As we observed dilation of the posthepatic vena cava in Alk1HEC‐KO mice by CT imaging, we examined vena cava blood flow using Doppler ultrasonography in 6‐month‐old mice. Blood flow in the posthepatic vena cava of Alk1HEC‐KO mice was significantly increased as compared to controls, whereas the prehepatic vena cava was unaltered (Figure 2B–D), yielding an increased post/prehepatic vessel flow gradient (Figure 2E). Color‐coded Doppler analyses of the liver confirmed the increase in large vessels within the liver parenchyma (Figure S2). Altogether, our data confirm functional shunting in the liver of Alk1HEC‐KO mice.
To investigate whether hepatic malformations and increased vena cava flow affect cardiac function in Alk1HEC‐KO mice, we performed echocardiography of 6‐month‐old animals. Both the right ventricular systolic area and the right ventricular diastolic area were significantly increased in Alk1HEC‐KO mice, whereas the right ventricular fractional area change was not affected (Figure S3A–D). On the contrary, the left ventricular systolic area, the left ventricular diastolic area, and the left ventricular fractional area change as well as the heart rate were not significantly altered in Alk1HEC‐KO mice (Figure S3E–J). In conclusion, these findings indicate volume overload of the right heart with preserved right heart function in Alk1HEC‐KO mice.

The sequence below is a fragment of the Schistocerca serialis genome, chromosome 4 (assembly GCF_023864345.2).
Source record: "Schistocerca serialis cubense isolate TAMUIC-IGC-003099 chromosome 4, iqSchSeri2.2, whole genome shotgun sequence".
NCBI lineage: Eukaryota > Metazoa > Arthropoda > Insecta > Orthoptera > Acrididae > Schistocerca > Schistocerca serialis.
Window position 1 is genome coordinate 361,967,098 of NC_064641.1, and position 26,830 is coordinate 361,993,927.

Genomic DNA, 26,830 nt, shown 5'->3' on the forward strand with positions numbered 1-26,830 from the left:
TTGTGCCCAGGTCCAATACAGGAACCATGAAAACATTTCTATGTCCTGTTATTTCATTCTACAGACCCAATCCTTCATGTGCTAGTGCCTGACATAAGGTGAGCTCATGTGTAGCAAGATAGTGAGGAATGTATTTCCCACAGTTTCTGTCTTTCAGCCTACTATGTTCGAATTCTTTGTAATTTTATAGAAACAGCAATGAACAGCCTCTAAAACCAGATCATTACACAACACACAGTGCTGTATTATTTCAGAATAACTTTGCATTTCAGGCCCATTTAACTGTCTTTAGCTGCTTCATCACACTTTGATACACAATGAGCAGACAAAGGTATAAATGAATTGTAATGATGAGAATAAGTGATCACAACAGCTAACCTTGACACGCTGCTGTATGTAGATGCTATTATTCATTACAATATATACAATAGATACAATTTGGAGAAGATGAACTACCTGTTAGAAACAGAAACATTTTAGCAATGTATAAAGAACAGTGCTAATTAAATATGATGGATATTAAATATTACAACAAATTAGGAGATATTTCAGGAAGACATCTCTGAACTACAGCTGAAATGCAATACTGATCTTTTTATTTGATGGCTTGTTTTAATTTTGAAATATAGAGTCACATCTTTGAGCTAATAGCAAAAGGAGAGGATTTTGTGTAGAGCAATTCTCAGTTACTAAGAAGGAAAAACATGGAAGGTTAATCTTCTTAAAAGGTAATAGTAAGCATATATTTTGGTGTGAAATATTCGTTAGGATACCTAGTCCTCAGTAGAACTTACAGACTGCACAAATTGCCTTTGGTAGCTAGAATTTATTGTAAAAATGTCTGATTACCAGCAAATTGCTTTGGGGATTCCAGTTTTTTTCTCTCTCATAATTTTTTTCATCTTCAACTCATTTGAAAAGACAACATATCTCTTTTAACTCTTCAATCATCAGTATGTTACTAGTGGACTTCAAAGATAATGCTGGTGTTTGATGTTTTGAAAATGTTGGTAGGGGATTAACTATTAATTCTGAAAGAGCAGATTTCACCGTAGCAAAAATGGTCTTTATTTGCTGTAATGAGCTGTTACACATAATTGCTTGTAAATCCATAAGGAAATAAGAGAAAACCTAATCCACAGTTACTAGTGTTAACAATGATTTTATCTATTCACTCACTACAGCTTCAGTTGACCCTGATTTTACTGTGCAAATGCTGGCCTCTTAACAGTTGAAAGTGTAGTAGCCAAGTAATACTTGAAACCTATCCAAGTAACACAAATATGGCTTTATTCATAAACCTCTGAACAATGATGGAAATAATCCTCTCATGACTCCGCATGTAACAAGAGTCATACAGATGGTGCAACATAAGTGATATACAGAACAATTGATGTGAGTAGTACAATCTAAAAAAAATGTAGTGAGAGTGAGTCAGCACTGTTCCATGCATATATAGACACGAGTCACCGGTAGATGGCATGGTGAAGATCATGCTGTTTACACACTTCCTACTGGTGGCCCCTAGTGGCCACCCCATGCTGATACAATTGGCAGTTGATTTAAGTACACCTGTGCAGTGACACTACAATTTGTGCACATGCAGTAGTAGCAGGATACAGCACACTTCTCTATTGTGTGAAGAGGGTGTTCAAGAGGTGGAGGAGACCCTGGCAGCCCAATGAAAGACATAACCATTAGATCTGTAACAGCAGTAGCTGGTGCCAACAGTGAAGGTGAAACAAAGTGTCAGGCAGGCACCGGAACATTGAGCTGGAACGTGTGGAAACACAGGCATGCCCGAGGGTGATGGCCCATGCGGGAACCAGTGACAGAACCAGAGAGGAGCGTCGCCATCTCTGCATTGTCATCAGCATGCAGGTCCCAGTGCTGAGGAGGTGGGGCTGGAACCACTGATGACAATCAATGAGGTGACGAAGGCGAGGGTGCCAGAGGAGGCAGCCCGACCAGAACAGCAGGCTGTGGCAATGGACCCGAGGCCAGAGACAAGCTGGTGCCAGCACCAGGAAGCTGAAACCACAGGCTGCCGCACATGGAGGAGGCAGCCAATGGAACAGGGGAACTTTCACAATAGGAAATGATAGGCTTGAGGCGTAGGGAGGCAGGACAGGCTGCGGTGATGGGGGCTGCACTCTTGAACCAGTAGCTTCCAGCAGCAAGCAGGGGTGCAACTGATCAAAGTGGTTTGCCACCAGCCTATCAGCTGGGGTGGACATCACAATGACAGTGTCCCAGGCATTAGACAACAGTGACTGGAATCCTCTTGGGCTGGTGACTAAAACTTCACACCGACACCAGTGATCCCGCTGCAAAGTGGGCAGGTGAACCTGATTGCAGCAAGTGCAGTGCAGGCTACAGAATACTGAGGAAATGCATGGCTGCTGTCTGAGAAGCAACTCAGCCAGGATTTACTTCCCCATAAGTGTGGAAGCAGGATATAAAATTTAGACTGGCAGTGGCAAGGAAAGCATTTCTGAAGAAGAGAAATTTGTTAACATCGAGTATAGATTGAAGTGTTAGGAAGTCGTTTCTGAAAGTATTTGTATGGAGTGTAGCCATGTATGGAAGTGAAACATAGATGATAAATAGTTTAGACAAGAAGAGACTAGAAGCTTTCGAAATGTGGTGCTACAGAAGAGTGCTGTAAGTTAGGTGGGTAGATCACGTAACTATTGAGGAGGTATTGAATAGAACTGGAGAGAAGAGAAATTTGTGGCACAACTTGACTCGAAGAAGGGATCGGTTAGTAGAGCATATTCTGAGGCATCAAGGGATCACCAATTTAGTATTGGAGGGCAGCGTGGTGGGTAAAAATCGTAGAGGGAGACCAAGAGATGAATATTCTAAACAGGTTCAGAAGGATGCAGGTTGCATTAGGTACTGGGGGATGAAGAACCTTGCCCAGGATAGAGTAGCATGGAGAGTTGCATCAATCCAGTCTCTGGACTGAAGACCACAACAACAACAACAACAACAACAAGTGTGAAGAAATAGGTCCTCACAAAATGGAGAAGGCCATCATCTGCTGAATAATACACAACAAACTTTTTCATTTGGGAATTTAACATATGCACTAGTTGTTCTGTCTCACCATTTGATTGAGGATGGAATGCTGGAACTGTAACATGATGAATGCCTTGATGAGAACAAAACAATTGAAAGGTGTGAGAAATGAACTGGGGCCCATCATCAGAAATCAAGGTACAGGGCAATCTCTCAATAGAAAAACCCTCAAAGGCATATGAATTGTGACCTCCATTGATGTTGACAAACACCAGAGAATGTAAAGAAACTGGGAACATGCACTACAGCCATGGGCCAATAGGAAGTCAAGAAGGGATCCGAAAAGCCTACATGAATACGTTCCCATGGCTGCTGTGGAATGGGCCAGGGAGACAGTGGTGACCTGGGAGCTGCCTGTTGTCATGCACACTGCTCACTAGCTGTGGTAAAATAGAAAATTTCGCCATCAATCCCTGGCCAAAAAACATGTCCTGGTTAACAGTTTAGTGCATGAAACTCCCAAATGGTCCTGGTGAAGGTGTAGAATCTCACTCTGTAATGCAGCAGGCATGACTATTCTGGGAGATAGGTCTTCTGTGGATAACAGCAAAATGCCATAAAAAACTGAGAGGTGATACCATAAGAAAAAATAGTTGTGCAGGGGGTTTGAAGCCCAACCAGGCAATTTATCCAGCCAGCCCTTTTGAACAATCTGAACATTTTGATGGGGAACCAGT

Abnormal hepatic vascular differentiation in Alk1HEC‐KO mice
We sacrificed 3‐month‐old Alk1HEC‐KO mice to dissect histological changes upon hepatic Alk1 deficiency. Macroscopically, livers from Alk1‐deficient mice exhibited small but dilated superficial blood vessels, whereas the liver surface did not reveal signs of liver fibrosis (Figure 3). Moreover, the liver‐to‐body‐weight ratio was not altered in Alk1HEC‐KO mice (Table S1). Microscopically, the central veins were dilated in Alk1HEC‐KO mice, whereas we did not notice necrotic areas or fibrosis upon hematoxylin and eosin or Sirius Red staining, respectively (Figure 3B). Notably, dilatation of hepatic vessels evolved during maturation, i.e., dilatation was minimal in 1‐month‐old mice (Figure S4A), whereas the degree of vascular dilatation was similar in 3‐month‐old and in 6‐month‐old mice (Figure 3B, Figure S4B). On the contrary, neither necrotic areas nor fibrotic changes developed in older animals (Figure S4A,B). Basic plasma parameters revealed no fundamental alterations, and liver function tests were largely normal (Table S1).